Voted best pub for live music in the 2010 Great British Pub Awards, Hootananny Brixton knows how to put on a show. The setting oozes both haunted country house and familiar grungy Brixton venue. There is therefore no better location for Saturday’s Stranger Than Paradise, a night dedicated to gypsy-inspired musical mayhem.
An eclectic crowd turned out to see the night’s proceedings, as young middle class art school sorts brushed shoulders with aging rockers, European tourists and the local Rastas.
It got off to a shaky start after the night’s compeer and Stranger Than Paradise founder Ms. Manray’s quips about Brixton’s cliché druggy reputation failed to go down well, particularly with one female audience member who proceeded to heckle and protested by refusing to dance. The slightly uncomfortable atmosphere was not resolved during the first act, lyrical gothic punk band Rasp Thorne & The Briars, despite the best efforts of the highly charismatic lead singer and the mesmerising female drummer, who held her presence on the stage with a combination of musical skill and a wily glint in her eye.
In between acts the audience were treated to the delights of stripper Princess Knickers, who won the crowd over with her endearing hospitality, handing out cheese and nibbles to audience members. DJ Sacha Dieu also helped out with musical interludes, keeping the crowd gyrating with an unusual but well received mixture of Dubstep and Balkan beats. Of course, one cannot overlook the compeer Ms Manray, who controlled proceedings with the command of a headmistress, whilst dressed like a crazy cat lady trying to make it in to Kate and Wills’ wedding.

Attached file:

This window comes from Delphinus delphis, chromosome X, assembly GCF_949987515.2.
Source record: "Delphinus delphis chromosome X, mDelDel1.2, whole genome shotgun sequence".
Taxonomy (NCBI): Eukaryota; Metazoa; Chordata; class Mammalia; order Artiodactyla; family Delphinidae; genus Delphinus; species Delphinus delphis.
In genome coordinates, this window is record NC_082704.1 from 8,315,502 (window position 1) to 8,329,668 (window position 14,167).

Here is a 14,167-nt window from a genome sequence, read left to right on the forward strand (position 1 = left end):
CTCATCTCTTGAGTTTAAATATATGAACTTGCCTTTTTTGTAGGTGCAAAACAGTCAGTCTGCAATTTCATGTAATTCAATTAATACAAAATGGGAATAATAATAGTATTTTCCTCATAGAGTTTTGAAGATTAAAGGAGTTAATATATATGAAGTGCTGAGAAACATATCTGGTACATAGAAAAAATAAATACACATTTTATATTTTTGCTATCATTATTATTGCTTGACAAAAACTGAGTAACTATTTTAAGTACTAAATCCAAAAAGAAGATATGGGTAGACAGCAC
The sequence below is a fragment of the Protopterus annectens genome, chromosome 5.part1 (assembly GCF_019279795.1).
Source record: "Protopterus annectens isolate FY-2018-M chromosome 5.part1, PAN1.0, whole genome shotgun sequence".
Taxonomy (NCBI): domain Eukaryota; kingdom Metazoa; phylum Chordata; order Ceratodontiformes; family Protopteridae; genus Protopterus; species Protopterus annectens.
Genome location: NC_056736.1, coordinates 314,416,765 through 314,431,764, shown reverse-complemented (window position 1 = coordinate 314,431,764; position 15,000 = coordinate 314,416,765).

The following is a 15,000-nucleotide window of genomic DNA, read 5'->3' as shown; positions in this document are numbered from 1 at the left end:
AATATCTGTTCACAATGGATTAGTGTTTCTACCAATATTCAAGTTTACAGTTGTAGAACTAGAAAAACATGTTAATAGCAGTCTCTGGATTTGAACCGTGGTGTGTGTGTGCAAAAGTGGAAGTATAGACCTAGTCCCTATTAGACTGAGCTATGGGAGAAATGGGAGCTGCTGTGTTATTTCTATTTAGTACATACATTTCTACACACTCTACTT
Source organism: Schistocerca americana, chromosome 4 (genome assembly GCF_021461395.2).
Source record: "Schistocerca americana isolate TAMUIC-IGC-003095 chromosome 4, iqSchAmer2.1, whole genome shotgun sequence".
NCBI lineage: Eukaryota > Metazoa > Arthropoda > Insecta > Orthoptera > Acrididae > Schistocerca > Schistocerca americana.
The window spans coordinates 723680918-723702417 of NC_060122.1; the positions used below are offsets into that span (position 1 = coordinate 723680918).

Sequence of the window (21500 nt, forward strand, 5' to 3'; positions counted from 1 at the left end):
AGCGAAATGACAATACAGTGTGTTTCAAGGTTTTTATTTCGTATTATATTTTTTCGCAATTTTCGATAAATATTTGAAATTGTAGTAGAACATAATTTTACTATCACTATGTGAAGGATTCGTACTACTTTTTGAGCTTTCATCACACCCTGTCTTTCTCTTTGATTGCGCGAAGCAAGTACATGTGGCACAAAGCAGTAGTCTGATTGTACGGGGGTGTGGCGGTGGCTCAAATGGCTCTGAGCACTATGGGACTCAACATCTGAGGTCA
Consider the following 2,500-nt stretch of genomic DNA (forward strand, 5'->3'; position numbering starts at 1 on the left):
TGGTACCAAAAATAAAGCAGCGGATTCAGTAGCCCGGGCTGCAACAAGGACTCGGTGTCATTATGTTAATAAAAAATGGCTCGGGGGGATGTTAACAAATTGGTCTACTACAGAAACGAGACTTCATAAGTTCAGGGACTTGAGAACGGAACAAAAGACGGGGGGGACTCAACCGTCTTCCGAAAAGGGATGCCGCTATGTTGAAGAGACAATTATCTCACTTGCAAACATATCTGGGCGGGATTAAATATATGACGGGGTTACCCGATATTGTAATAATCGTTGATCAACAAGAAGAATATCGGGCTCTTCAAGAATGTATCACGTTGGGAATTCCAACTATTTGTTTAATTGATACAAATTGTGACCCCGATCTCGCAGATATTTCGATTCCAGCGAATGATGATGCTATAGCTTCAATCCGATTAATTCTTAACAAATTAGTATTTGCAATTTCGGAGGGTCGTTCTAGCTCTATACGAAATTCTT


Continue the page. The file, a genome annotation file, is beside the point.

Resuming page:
By the time the second act – The Gadjo Club – took to the stage, the audience had warmed up nicely and welcomed them and their potpourri of accordions, violins, clarinets, saxophones, guitars and drums like old friends. Think Beirut meets Dirty Pretty Things and you’re almost there. If you think gypsy music isn’t your thing, listening to Tokyo Oh Oh will ease you in nicely: chirpy rock beats with the band’s characteristic klezmer undertones. The set included a well-considered mixture of energetic crowd pumpers, traditional folk tunes and more sentimental numbers, showcasing the band’s versatility whilst keeping the set short enough to leave the audience wanting more.
The night ended triumphantly with 14 piece rock and roll burlesque gypsy voodoo jazz from Rattlin Bone, complete with deranged clowns. Soulful backing singers, a jazz band and the raspy rocker vocals of the lead singer demonstrated the band’s ability to transcend the boundaries of musical genre and create a sound uniquely theirs. The band’s cover of Merle Travis’ Sixteen Tons was a crowd pleaser, keeping the audience on their feet after a night of heavily-involved shape-throwing.
If you are looking to lose your inhibitions in a night refreshing from the standard Dubstep/indie nights, welcome to a world most definitely Stranger than Paradise.
By Mona Tabbara